“We have cut co many people out of the central office, at the same time you are adding more and more requirements,” Montford said. “Who is going to do it? Literally, who will do it?”

Republican lawmakers who helped craft the education budget, which cuts money for schools by $1.35 billion, say the money schools are losing will be partially offset by savings from requiring teachers and other school employees to contribute 3 percent toward their retirements and from federal stimulus dollars saved by districts from last year.

But school districts have used those federal stimulus dollars unevenly. Some districts spent it at the federal government’s urging, others spent some of it, and still other districts socked away most of it for next fiscal year.

Florida School Boards Association Executive Director Wayne Blanton doesn’t look favorably upon the changes to the Florida Retirement System that some lawmakers say is a “savings” for schools in the budget.

The way Blanton looks at it, the state is requiring school employees to use their own salaries to plug gaps in the budget, though he said he realizes without the changes to the retirement system “we would have been even more in the hole.”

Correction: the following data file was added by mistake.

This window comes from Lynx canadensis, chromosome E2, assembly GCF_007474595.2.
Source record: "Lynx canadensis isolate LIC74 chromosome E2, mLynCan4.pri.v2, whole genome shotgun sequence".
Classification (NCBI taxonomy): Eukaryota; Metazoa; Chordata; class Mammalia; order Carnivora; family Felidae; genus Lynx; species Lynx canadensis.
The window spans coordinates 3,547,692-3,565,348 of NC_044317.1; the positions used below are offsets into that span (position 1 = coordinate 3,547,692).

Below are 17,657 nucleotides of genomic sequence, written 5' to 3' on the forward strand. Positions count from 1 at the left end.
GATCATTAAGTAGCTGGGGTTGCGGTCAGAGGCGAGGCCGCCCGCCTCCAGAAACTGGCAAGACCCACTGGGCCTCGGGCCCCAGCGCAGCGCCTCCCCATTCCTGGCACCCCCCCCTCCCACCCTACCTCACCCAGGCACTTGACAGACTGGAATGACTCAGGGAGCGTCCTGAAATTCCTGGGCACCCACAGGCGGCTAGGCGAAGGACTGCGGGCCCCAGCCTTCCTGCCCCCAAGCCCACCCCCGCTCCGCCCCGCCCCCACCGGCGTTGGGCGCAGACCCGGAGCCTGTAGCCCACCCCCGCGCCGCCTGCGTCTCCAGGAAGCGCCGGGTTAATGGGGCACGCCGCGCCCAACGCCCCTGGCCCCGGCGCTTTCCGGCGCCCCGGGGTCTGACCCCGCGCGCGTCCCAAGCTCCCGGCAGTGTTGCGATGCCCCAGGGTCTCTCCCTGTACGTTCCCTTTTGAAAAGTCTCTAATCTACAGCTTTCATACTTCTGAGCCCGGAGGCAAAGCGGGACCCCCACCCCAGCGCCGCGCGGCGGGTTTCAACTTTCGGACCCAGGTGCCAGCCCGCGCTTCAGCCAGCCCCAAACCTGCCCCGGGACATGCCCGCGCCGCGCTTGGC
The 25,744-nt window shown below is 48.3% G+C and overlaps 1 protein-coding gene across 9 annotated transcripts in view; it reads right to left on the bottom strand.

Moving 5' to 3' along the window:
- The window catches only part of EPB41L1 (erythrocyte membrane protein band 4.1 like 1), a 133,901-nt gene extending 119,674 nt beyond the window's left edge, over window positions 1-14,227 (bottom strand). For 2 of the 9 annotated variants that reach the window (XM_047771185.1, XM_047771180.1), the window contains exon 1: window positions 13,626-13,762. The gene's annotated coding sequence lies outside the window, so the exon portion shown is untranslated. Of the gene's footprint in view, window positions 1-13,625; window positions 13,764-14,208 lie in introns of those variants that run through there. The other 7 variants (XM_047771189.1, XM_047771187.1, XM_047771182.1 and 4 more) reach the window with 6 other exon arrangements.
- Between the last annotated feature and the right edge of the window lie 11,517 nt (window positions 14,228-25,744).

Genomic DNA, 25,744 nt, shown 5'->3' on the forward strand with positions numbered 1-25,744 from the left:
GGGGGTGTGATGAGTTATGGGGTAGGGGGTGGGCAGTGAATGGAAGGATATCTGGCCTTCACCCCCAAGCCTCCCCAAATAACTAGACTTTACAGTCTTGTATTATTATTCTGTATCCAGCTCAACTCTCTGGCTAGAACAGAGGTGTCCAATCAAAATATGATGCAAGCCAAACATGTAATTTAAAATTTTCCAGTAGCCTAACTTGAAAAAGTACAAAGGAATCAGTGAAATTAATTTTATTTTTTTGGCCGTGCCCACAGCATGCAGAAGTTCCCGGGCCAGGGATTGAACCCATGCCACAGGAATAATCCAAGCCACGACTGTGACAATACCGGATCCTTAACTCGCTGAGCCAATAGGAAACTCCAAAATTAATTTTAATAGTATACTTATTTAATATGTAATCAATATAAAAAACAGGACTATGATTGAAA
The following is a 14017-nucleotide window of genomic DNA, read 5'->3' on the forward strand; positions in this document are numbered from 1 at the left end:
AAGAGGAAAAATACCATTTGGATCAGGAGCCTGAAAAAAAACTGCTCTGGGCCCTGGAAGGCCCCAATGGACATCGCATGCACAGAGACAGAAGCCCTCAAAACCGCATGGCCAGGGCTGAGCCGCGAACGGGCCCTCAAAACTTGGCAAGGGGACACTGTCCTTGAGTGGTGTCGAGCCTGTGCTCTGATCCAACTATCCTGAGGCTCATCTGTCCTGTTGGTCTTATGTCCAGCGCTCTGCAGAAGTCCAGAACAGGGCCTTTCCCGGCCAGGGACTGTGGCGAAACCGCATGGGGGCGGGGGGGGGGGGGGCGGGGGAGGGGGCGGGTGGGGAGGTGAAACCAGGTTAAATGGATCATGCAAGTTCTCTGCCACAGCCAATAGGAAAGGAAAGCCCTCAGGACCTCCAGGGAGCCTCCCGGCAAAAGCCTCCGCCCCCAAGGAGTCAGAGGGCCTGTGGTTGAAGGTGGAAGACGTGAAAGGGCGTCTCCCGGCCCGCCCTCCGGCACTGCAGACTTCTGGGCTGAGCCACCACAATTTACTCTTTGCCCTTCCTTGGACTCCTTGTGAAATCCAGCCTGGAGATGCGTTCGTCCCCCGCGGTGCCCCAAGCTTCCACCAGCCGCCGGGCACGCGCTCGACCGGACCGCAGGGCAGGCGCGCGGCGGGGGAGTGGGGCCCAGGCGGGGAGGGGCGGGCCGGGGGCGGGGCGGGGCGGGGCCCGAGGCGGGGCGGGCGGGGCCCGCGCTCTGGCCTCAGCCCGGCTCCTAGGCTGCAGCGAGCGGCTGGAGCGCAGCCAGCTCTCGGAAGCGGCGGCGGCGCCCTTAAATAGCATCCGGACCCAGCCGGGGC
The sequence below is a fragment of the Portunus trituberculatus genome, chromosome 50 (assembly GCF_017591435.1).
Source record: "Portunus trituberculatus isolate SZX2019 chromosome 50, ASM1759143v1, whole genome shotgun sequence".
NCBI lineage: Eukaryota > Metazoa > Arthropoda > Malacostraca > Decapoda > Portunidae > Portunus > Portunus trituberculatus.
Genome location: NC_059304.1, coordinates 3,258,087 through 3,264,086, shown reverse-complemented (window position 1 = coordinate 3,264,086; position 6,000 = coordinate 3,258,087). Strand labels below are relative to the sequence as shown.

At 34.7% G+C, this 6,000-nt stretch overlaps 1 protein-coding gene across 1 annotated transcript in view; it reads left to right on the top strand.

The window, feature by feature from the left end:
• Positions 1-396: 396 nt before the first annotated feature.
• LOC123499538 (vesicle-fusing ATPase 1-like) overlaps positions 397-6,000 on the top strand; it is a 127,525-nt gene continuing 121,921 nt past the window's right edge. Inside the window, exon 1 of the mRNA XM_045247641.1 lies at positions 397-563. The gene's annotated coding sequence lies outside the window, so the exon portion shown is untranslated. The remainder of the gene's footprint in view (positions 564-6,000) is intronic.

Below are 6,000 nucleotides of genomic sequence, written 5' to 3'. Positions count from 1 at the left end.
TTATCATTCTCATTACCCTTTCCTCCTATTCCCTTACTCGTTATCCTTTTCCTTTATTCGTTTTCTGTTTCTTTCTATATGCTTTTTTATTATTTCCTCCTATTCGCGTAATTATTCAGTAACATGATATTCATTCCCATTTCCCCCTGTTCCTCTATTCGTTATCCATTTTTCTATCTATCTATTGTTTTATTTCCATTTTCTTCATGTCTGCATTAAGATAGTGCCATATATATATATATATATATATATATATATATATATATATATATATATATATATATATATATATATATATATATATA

Blanton said he would have preferred the Legislature look for other sources to plug the budget shortfall, such as a new Internet sales tax rather than look to the school employees themselves.

Meyer, the lobbyist for the Florida Education Association, said beyond the cuts to education, schools and teachers have been hit hard by changes to how they will be paid and awarded contracts as well as policies that funnel more kids it private schools.

“The super-majority of Republicans have been like kids in a candy store,” Meyer said. “They’ve just seen an opportunity here to do whatever they have been wanting to try in the past but hasn’t gotten through.”

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  • by Foxgloves on May 9, 2011 at 01:09 PM